Flower Mound’s bubbling Amy Kushnir’s personal project is to explode unflattering stereotypes about stay-at-home moms. “And,” she says with a wave of her arm toward the Bridlewood neighborhood outside her windows, “I can show you lots of stay-at-home moms who run circles around the idea we’re frumpy bores whose only skill is to expand into bigger sweat pants.”
In 1992 Amy, a DFW area native, graduated from SMU’s journalism program, “But I always knew I wanted to be a career wife and mother.”
Three years after graduation she was married and the mother of a newborn son. Two more children and 10 years after that Amy began to look around for on-air opportunities that fit a mother’s schedule.
“And I didn’t want to report news,” she says. “The problem was that opportunity requires experience, and experience requires opportunity,” she says, “They feed on each other. I had to make my own opportunity.”
She modeled in television commercials until she hit on the idea of starting a website with videos demonstrating her love of things Texan, and her personal passions. She hired a web designer and a camerawoman then set out to make her dream happen. Home cooking elbowed its way to front-and-center stage on MyTexasToday.com.
“I don’t have any professional cooking credentials, I just descend from a long line of good cooks,” she laughs, “I don’t cook non-fat; a stick of butter makes everything better, and a pan of brownies cures the blues!”
Amy got her start in the kitchen when she lived at home during her freshman year of college.
“My mother is a workaholic, and she offered to pay me to figure out the weekly family dinner menu, do the shopping, and of course cook. I bought a little spiral bound cookbook at the Hallmark store, gathered up Mom’s recipes, and that’s how it started. Fridays, by the way, became leftovers-night!”
Besides her enthusiasm for all things Texan, Amy loves country-western music. She landed a weekly Texas cooking segment called “Go To Tuesday Recipe with Amy K.” on the Justin Frazell Morning Show on The Ranch 95.9 FM radio in Fort Worth. Listen in at 9:30 a.m. on Tuesdays.
“One Tuesday morning I had an epiphany,” she says, “What if I invite Texas musicians to be filmed cooking their favorite down-home recipe then performing a song-- in my kitchen?”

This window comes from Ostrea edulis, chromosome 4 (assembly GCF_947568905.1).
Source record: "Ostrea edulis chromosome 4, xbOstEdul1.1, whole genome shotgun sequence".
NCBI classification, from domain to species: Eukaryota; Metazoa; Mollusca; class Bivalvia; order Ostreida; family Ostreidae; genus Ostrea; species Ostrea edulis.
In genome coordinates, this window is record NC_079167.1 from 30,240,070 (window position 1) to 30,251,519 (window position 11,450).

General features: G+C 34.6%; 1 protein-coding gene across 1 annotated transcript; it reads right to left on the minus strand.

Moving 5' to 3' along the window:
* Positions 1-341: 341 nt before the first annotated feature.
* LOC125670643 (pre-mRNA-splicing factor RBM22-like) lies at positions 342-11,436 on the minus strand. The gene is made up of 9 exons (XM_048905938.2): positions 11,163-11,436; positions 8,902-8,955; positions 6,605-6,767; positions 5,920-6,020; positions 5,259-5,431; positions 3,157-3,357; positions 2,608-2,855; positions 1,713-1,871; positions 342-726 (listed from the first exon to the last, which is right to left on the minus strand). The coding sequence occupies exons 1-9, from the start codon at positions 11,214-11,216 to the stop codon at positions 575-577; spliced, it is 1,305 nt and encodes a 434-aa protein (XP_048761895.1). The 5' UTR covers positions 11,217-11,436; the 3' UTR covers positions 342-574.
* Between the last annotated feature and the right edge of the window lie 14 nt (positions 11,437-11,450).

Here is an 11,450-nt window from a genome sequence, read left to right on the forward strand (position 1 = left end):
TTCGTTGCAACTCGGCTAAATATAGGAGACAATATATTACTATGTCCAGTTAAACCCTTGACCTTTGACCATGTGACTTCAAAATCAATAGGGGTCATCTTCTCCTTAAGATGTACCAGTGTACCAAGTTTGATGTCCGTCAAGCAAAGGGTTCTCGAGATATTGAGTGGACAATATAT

The station General Manager thought the idea might be a winner, and that was all the encouragement Amy needed.
“We work around musical schedules,” she says, “They come over when they’re in town for a gig.” She’s posted the videos under ‘Music’ at MyTexasToday.com
Does Amy have a favorite performer or group? “They’re all terrific! And wonderful people too!” she says. “I appreciate their hard work to pursue a dream. Their stories, recipes and music have impacted my life.”
For two years, unknown to Amy, the Executive Producer at WFAA television in Dallas followed her productions on MyTexasToday.com. Impressed, he stepped from the shadows, and invited her to do a 3-5 minute cooking demonstration during an early morning newscast. The pleasing result landed Amy and her foods on the Saturday morning News 8 Daybreak team in the studio at Victory Park in downtown Dallas. “The team has good chemistry. I do easy recipes for family oriented food.” The good interpersonal chemistry is evident in abundance in the station’s videos posted on the newscast website along with printouts of the day’s recipe.
Like concert encores, a lot of work goes into each fast and easy demonstration.
“On Fridays I assemble all the equipment then I buy double the recipe ingredients. I go home, and make the finished product and a set of prepared ingredients for the demonstration itself. There is only on-air time to mix things; no chopping, cutting, cooking or baking. At the end of 5 minutes of preparation I have to show the finished product.”
Amy’s Saturdays start early, she holds up four fingers to emphasize what time her alarm goes off.
“I love the whole experience,” she says with pleasure.
The secret to being a successful wife and mother says Amy, is a combination of things: faith, patience, a little luck, good decision-making, and maturing. “We need to live outside ourselves, and feed our own souls while we nurture our families. Dare to live fully where you are right now, and slow down once a day to identify your blessings.”
She keeps an open notebook on the kitchen counter, and each evening Amy’s family members jot down blessings they noticed during the day.
“It’s important to be positive, and to teach our children to be positive too,” she says.
Amy’s dream-come-true would be a syndicated show from Texas, “It would include food, laughter, music, and uplifting chat. People around the world know about Texas. They know it’s a great place to live. Our people are Texas’ greatest asset. I want to share that with the world.”